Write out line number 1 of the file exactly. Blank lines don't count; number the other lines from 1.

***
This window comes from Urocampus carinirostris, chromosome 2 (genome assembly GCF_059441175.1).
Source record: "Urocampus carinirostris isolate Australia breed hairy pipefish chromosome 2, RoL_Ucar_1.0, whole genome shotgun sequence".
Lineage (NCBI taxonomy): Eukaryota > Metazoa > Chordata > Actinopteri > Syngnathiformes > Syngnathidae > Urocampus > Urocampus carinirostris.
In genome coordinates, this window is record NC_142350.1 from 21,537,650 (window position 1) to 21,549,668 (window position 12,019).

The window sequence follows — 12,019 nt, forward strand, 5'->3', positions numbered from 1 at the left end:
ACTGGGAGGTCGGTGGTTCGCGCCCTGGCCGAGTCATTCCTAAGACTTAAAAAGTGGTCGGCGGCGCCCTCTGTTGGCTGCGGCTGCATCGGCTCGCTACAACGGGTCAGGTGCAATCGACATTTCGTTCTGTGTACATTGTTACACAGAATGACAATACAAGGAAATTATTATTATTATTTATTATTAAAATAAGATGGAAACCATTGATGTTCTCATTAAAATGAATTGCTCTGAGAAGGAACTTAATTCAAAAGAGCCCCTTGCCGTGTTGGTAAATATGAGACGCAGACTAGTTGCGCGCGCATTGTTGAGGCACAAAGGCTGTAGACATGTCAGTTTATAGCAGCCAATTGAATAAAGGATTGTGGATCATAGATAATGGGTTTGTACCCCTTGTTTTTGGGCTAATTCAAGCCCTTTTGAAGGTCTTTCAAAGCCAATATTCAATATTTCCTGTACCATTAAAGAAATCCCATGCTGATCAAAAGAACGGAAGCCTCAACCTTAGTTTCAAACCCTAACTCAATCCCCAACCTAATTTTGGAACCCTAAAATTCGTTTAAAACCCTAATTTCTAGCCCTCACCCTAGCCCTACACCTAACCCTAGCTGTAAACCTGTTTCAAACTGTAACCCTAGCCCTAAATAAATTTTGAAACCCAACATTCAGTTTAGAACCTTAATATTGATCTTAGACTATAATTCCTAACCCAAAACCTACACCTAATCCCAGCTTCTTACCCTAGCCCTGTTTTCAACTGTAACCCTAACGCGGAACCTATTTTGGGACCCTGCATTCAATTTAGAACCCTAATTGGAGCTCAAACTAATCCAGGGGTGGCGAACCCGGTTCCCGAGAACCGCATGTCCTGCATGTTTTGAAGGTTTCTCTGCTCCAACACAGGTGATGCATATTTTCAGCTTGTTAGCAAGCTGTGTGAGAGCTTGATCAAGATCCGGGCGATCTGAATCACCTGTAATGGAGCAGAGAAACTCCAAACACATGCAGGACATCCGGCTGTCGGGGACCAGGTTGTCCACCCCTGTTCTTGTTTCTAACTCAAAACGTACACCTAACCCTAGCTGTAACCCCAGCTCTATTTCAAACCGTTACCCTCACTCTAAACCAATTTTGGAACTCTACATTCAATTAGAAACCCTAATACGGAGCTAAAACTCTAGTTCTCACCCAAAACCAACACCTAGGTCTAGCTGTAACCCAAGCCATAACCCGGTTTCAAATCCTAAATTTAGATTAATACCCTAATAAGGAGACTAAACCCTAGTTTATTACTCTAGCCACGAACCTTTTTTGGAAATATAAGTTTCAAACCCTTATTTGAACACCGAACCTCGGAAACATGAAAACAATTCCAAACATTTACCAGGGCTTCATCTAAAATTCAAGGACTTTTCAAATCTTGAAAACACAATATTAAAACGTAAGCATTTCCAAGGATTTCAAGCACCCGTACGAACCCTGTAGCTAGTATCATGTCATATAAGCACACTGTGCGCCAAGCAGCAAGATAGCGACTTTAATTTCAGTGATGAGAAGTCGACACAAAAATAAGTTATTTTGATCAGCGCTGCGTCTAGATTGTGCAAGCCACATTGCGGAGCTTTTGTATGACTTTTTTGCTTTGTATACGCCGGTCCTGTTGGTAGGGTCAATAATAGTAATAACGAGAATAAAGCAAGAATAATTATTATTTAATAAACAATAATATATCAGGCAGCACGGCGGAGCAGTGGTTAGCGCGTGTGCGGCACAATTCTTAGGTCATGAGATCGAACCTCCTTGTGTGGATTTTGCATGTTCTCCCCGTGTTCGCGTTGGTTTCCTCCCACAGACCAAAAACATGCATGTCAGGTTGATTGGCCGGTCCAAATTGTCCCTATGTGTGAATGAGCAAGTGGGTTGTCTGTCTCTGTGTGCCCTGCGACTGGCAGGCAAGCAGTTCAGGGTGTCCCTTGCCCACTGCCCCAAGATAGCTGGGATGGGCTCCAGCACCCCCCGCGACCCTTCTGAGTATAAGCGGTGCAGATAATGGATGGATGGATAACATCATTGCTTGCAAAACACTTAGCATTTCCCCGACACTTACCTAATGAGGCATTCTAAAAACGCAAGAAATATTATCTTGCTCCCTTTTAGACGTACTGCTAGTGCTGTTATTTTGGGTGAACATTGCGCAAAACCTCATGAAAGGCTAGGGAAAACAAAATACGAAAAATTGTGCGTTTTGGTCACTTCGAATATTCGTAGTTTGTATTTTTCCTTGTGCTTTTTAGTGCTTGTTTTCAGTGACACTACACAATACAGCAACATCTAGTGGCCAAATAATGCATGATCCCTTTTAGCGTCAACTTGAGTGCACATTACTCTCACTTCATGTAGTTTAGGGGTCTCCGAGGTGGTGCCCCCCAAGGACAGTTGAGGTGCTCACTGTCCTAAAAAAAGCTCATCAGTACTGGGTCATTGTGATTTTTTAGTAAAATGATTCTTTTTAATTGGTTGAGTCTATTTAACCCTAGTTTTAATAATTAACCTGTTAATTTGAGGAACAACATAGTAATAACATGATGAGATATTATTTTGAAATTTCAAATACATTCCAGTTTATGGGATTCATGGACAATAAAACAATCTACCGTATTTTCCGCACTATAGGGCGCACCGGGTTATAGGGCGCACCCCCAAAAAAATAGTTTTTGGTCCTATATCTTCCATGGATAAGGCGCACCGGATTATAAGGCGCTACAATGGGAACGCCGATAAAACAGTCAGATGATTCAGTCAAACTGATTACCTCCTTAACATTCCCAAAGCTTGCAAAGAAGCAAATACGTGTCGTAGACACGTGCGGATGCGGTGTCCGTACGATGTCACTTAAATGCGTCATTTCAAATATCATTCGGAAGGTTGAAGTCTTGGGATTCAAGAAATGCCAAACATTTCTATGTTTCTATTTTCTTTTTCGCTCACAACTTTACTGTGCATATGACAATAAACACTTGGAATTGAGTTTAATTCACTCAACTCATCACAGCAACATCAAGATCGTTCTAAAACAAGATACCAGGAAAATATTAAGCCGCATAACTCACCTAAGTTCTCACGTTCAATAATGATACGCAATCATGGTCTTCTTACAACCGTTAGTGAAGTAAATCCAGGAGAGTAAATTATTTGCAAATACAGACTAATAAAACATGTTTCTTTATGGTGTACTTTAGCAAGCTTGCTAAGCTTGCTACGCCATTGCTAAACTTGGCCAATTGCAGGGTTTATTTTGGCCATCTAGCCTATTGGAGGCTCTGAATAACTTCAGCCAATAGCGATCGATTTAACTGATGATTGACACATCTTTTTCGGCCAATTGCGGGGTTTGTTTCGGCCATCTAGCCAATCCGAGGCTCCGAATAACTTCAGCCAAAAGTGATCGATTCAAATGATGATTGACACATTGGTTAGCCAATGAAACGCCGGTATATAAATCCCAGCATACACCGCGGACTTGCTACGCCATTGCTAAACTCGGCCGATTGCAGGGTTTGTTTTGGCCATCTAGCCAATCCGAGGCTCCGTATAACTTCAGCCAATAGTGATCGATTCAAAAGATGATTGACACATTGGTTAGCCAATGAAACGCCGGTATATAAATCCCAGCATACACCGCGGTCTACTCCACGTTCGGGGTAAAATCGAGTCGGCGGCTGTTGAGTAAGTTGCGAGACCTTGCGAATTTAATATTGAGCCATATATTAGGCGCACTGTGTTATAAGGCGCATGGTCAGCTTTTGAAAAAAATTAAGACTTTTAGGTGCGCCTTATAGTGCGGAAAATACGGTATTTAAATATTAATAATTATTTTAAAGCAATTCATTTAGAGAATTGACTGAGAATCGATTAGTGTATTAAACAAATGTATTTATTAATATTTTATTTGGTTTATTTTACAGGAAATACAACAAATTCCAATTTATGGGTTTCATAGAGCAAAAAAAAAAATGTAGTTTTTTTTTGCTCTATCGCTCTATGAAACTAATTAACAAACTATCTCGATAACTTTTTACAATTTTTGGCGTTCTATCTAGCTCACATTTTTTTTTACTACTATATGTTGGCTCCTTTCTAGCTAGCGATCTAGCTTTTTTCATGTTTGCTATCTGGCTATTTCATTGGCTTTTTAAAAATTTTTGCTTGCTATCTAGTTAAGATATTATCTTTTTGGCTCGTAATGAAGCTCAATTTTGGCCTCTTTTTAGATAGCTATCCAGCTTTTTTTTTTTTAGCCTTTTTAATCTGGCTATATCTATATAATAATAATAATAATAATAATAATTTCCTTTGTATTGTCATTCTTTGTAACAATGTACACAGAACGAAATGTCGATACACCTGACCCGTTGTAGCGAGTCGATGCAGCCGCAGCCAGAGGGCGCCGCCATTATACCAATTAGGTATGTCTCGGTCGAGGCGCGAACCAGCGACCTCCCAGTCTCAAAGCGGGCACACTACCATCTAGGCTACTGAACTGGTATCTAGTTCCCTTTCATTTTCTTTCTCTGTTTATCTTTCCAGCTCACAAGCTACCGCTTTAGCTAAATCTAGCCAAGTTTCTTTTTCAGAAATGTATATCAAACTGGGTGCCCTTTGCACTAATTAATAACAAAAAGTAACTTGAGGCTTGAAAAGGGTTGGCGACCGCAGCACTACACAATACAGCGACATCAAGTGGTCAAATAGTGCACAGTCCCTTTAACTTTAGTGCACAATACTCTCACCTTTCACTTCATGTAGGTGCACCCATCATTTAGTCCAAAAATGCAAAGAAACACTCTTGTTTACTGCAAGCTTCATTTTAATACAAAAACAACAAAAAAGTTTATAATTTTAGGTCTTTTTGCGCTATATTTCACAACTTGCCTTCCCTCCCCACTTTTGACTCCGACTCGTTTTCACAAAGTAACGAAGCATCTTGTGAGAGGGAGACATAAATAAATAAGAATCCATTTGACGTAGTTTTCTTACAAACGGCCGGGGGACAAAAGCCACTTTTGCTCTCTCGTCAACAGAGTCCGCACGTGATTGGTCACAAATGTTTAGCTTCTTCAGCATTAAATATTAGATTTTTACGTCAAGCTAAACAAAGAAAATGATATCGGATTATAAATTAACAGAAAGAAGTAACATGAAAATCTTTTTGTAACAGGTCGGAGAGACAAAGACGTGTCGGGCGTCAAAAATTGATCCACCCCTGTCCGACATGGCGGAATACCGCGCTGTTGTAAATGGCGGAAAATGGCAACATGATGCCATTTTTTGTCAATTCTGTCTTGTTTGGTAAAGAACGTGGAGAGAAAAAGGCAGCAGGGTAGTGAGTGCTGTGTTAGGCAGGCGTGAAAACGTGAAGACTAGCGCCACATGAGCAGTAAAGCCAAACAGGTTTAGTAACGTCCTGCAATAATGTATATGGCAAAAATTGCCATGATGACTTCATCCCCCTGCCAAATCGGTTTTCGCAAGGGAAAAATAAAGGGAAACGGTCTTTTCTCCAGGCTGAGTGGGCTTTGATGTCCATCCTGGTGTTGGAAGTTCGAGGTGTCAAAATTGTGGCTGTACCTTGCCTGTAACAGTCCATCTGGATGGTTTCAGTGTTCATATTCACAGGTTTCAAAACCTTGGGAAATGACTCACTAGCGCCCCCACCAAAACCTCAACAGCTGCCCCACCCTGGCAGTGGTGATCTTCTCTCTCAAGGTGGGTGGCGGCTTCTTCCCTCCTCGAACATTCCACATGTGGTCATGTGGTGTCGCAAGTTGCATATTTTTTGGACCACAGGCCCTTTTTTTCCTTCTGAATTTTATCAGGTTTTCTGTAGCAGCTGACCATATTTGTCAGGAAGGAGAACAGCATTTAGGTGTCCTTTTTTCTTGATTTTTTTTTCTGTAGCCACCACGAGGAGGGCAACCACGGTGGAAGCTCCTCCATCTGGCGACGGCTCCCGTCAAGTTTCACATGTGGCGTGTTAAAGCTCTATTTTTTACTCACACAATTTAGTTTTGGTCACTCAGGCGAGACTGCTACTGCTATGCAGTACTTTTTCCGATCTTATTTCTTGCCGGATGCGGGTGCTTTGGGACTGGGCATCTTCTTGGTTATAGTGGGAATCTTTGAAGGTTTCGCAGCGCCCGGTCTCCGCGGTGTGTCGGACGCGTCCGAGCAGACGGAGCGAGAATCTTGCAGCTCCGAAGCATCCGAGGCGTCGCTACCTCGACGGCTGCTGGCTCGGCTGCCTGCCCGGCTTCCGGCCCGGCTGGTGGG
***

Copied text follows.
This window comes from Urocampus carinirostris, chromosome 2 (genome assembly GCF_059441175.1).